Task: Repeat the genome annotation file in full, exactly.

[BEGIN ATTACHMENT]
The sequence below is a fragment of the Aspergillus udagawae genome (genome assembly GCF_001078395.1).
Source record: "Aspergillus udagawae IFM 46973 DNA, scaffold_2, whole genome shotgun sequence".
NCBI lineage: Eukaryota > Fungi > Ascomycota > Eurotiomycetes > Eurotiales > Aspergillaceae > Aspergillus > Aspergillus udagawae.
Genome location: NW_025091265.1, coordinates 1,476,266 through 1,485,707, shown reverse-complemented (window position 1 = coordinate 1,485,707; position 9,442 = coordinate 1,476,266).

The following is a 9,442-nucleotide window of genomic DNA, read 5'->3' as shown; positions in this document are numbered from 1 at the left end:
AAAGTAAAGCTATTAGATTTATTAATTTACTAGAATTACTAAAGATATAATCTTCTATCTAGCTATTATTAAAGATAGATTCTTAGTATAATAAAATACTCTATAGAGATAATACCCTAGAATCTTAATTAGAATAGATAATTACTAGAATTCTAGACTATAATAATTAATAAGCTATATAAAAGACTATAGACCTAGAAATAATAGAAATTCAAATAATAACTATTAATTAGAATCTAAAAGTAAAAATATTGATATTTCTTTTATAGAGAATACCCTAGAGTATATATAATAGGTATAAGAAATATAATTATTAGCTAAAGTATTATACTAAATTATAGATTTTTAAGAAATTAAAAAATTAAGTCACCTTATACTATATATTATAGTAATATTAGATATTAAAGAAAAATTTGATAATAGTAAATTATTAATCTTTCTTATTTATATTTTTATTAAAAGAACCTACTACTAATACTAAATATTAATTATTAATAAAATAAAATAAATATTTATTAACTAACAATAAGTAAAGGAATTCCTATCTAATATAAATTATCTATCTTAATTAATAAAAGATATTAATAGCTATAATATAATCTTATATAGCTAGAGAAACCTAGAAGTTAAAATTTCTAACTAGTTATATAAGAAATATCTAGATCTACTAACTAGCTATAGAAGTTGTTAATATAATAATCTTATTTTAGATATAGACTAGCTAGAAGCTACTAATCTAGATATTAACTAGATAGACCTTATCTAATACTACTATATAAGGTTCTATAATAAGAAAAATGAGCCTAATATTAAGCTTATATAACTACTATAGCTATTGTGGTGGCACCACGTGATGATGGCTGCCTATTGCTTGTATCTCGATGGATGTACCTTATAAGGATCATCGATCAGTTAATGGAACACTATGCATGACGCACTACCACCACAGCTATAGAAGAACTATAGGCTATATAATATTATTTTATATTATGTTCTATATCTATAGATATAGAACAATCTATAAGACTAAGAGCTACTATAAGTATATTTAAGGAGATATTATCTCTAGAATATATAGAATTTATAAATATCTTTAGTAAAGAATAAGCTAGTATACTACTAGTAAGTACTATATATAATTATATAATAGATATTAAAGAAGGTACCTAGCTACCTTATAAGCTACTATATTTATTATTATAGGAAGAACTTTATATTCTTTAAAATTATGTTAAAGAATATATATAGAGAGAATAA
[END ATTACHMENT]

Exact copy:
The sequence below is a fragment of the Aspergillus udagawae genome (genome assembly GCF_001078395.1).
Source record: "Aspergillus udagawae IFM 46973 DNA, scaffold_2, whole genome shotgun sequence".
NCBI lineage: Eukaryota > Fungi > Ascomycota > Eurotiomycetes > Eurotiales > Aspergillaceae > Aspergillus > Aspergillus udagawae.
Genome location: NW_025091265.1, coordinates 1,476,266 through 1,485,707, shown reverse-complemented (window position 1 = coordinate 1,485,707; position 9,442 = coordinate 1,476,266).

The following is a 9,442-nucleotide window of genomic DNA, read 5'->3' as shown; positions in this document are numbered from 1 at the left end:
AAAGTAAAGCTATTAGATTTATTAATTTACTAGAATTACTAAAGATATAATCTTCTATCTAGCTATTATTAAAGATAGATTCTTAGTATAATAAAATACTCTATAGAGATAATACCCTAGAATCTTAATTAGAATAGATAATTACTAGAATTCTAGACTATAATAATTAATAAGCTATATAAAAGACTATAGACCTAGAAATAATAGAAATTCAAATAATAACTATTAATTAGAATCTAAAAGTAAAAATATTGATATTTCTTTTATAGAGAATACCCTAGAGTATATATAATAGGTATAAGAAATATAATTATTAGCTAAAGTATTATACTAAATTATAGATTTTTAAGAAATTAAAAAATTAAGTCACCTTATACTATATATTATAGTAATATTAGATATTAAAGAAAAATTTGATAATAGTAAATTATTAATCTTTCTTATTTATATTTTTATTAAAAGAACCTACTACTAATACTAAATATTAATTATTAATAAAATAAAATAAATATTTATTAACTAACAATAAGTAAAGGAATTCCTATCTAATATAAATTATCTATCTTAATTAATAAAAGATATTAATAGCTATAATATAATCTTATATAGCTAGAGAAACCTAGAAGTTAAAATTTCTAACTAGTTATATAAGAAATATCTAGATCTACTAACTAGCTATAGAAGTTGTTAATATAATAATCTTATTTTAGATATAGACTAGCTAGAAGCTACTAATCTAGATATTAACTAGATAGACCTTATCTAATACTACTATATAAGGTTCTATAATAAGAAAAATGAGCCTAATATTAAGCTTATATAACTACTATAGCTATTGTGGTGGCACCACGTGATGATGGCTGCCTATTGCTTGTATCTCGATGGATGTACCTTATAAGGATCATCGATCAGTTAATGGAACACTATGCATGACGCACTACCACCACAGCTATAGAAGAACTATAGGCTATATAATATTATTTTATATTATGTTCTATATCTATAGATATAGAACAATCTATAAGACTAAGAGCTACTATAAGTATATTTAAGGAGATATTATCTCTAGAATATATAGAATTTATAAATATCTTTAGTAAAGAATAAGCTAGTATACTACTAGTAAGTACTATATATAATTATATAATAGATATTAAAGAAGGTACCTAGCTACCTTATAAGCTACTATATTTATTATTATAGGAAGAACTTTATATTCTTTAAAATTATGTTAAAGAATATATATAGAGAGAATAA